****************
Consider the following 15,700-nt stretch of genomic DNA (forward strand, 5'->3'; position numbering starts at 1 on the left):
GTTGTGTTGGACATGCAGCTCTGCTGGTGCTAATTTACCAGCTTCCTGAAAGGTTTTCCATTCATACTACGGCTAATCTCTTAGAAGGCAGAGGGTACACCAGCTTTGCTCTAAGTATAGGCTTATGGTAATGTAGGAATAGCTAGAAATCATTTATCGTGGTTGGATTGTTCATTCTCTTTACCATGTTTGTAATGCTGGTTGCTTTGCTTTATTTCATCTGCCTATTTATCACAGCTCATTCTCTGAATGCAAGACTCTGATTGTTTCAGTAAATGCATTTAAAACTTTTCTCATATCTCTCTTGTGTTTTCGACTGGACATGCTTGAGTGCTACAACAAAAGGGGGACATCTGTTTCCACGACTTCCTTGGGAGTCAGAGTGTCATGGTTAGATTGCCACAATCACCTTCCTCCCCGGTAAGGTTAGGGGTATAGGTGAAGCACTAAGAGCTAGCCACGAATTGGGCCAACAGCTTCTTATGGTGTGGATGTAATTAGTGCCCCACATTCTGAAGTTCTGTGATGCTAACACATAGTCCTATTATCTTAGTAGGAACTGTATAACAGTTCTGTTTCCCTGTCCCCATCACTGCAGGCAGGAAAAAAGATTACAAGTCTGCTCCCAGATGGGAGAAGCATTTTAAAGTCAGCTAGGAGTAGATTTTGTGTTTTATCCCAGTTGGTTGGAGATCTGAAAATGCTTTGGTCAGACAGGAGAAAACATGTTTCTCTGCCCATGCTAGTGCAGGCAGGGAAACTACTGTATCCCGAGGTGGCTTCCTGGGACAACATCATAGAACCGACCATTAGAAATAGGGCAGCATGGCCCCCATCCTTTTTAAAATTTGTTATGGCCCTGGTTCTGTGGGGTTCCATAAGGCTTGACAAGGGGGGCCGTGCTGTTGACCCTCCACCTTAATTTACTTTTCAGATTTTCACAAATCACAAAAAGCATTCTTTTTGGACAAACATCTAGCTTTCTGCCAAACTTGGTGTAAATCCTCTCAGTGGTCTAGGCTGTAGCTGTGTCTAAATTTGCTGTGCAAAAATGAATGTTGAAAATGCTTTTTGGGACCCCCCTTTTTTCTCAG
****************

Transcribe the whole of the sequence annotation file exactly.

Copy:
Consider the following 15,700-nt stretch of genomic DNA (forward strand, 5'->3'; position numbering starts at 1 on the left):
GTTGTGTTGGACATGCAGCTCTGCTGGTGCTAATTTACCAGCTTCCTGAAAGGTTTTCCATTCATACTACGGCTAATCTCTTAGAAGGCAGAGGGTACACCAGCTTTGCTCTAAGTATAGGCTTATGGTAATGTAGGAATAGCTAGAAATCATTTATCGTGGTTGGATTGTTCATTCTCTTTACCATGTTTGTAATGCTGGTTGCTTTGCTTTATTTCATCTGCCTATTTATCACAGCTCATTCTCTGAATGCAAGACTCTGATTGTTTCAGTAAATGCATTTAAAACTTTTCTCATATCTCTCTTGTGTTTTCGACTGGACATGCTTGAGTGCTACAACAAAAGGGGGACATCTGTTTCCACGACTTCCTTGGGAGTCAGAGTGTCATGGTTAGATTGCCACAATCACCTTCCTCCCCGGTAAGGTTAGGGGTATAGGTGAAGCACTAAGAGCTAGCCACGAATTGGGCCAACAGCTTCTTATGGTGTGGATGTAATTAGTGCCCCACATTCTGAAGTTCTGTGATGCTAACACATAGTCCTATTATCTTAGTAGGAACTGTATAACAGTTCTGTTTCCCTGTCCCCATCACTGCAGGCAGGAAAAAAGATTACAAGTCTGCTCCCAGATGGGAGAAGCATTTTAAAGTCAGCTAGGAGTAGATTTTGTGTTTTATCCCAGTTGGTTGGAGATCTGAAAATGCTTTGGTCAGACAGGAGAAAACATGTTTCTCTGCCCATGCTAGTGCAGGCAGGGAAACTACTGTATCCCGAGGTGGCTTCCTGGGACAACATCATAGAACCGACCATTAGAAATAGGGCAGCATGGCCCCCATCCTTTTTAAAATTTGTTATGGCCCTGGTTCTGTGGGGTTCCATAAGGCTTGACAAGGGGGGCCGTGCTGTTGACCCTCCACCTTAATTTACTTTTCAGATTTTCACAAATCACAAAAAGCATTCTTTTTGGACAAACATCTAGCTTTCTGCCAAACTTGGTGTAAATCCTCTCAGTGGTCTAGGCTGTAGCTGTGTCTAAATTTGCTGTGCAAAAATGAATGTTGAAAATGCTTTTTGGGACCCCCCTTTTTTCTCAG